Getting a mortgage when you build your own home

Getting a mortgage when you build your own home

Whether you’re an adventurous person, a DIY expert, or just a personal shopper, the thought of building your own home could be an exciting prospect. Finally, if you decide to build your own residence, you can call all the shots. This means you can determine the exact layout, specify the exact number and type of rooms, manually select all finishes, and even add an indoor pool, aquarium wall, or stair slide.

When building a one-of-a-kind home from the ground up may sound exciting, financing such a large undertaking is a whole different story. Obviously, the majority of home buyers don’t have enough money to cover the construction costs of their custom home – which means they will need a loan. Unfortunately, getting a loan for a self-built project is easier said than done.

If you are considering building your own home, here are a few things to consider when looking for a loan. (To learn more, read Should You Buy or Build a Home? )

A standard mortgage loan doesn’t do the trick

For buyers purchasing an existing home, it’s relatively easy to qualify for a conventional mortgage as long as they have good credit and reliable income. On the other hand, it is virtually impossible to obtain traditional financing when building your own home. Why? Think of it this way: you’re basically asking the lender for money for something that doesn’t exist yet. To make matters worse, construction is a risky process, and lenders don’t like risk.

Search for a construction loan

If you plan to build yourself, you’ll need to pursue more specialized financing options. Enter the construction loan. Sometimes referred to as a self-build loan, a construction loan is usually a short-term loan (usually one year) that is used to cover the cost of building your own home.

These loans typically have variable interest rates that are higher than traditional mortgage loan rates. Once construction of your home is complete, you can either refinance the construction loan into a permanent mortgage or get a new loan to pay off the construction loan (sometimes called a “final loan”).

Ready to lay lots of groundwork

If you’re applying for a construction loan, you should probably stretch seriously. These loans require a ton of legwork on the part of the borrower. You have to jump through numerous hoops to prove that your construction project is real, feasible, and relatively low-risk to the lender.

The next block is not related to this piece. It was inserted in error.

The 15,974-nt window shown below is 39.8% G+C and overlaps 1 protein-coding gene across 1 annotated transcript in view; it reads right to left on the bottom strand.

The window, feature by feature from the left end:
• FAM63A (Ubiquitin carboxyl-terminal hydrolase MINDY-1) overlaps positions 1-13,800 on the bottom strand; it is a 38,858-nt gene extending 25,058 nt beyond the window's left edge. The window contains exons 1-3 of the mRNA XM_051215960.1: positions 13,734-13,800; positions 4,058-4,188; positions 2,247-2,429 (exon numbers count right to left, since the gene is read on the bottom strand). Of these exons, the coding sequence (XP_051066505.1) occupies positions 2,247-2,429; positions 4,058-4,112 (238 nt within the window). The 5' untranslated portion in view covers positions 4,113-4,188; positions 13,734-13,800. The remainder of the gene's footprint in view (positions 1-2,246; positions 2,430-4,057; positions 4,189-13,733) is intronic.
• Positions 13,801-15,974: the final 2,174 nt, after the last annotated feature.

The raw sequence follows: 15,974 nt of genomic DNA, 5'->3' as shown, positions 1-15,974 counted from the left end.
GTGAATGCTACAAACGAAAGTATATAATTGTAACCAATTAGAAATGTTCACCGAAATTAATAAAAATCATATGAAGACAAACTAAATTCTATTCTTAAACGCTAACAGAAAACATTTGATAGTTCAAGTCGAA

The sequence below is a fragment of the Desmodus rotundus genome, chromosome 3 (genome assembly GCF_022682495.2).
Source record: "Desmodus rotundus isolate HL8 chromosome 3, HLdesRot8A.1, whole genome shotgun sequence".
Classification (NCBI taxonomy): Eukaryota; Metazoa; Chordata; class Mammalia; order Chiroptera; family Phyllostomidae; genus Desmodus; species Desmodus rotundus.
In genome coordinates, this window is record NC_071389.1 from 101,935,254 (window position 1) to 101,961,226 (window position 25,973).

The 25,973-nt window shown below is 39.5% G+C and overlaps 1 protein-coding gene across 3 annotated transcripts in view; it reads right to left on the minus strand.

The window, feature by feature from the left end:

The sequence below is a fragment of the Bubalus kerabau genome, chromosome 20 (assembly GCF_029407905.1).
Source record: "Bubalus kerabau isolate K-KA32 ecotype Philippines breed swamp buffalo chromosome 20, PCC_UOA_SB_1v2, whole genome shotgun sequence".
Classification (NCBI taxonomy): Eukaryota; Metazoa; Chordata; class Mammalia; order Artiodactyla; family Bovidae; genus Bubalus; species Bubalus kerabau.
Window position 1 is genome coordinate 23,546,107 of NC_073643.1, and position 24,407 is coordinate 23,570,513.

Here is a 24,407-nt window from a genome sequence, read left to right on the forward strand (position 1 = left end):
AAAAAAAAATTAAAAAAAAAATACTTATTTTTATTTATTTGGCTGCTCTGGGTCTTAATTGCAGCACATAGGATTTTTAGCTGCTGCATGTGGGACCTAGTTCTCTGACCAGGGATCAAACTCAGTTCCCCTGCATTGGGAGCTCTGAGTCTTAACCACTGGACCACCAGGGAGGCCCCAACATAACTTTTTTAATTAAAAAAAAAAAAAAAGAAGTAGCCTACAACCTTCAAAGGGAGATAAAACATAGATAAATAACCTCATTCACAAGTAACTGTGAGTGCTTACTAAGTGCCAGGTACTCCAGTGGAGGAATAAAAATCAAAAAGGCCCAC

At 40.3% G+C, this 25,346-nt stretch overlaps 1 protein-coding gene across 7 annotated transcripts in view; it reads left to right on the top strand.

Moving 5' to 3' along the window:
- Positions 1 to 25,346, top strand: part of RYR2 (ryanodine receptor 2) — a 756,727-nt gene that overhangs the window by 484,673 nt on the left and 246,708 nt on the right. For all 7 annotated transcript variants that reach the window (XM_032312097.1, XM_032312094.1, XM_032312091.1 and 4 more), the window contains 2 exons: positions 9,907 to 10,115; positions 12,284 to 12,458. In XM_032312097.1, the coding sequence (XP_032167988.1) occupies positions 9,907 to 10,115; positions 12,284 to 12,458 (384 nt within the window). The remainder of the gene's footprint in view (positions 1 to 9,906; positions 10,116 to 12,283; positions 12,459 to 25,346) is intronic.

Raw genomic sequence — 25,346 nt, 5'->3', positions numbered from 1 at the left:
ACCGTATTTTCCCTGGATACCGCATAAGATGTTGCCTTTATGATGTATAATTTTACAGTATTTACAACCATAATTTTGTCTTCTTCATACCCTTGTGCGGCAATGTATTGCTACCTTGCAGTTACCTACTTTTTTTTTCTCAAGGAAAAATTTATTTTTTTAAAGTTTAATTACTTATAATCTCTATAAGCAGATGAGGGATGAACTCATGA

For most construction loan applications, you must provide the lender with a project timeline and a realistic budget.You’ll also need to provide a comprehensive list of construction details, ranging from floor plans to types of building materials to insulation and ceiling heights. (Experienced contractors usually create a “blue book” that includes all these details for a construction project.)

Prepare for a sizable down payment

Most lenders require at least 20% down payment on a construction loan, and some require as much as 25%. Why down payment requirements are so high? Because construction loans are considered “higher risk” than a traditional mortgage loan, the lender wants to make sure you don’t walk away from the project.

Know where you land

If you don’t already own the land on which you plan to build, the cost of the land must be included in the total amount of the construction loan. If it’s financially possible, try to pay for the land up front. Otherwise, you’ll have to make a much larger down payment to qualify for the construction loan.

Work with a qualified builder

To get approved for a construction loan, you must show that you have a qualified contractor involved in the project. A qualified contractor is typically defined as a licensed general contractor with an established residential reputation.

If you intend to act as your own general contractor or build the home yourself, this presents a unique challenge – and you likely won’t be approved for a standard construction loan. In this scenario, you may want to direct your search to construction loans for homeowners. In today’s housing market, it can be difficult to qualify for this type of loan; but it is possible if you submit a well-researched construction plan that demonstrates your knowledge and skills in residential construction. Don’t forget an emergency fund for unexpected surprises. (See also: The hidden costs of new construction can burn buyers.)

The bottom line

Building your own home from scratch can be an extremely rewarding process. take a walk in the park. To increase your chances of approval, put together a detailed project plan, get a qualified contractor involved, and save enough money for a large down payment before you apply.

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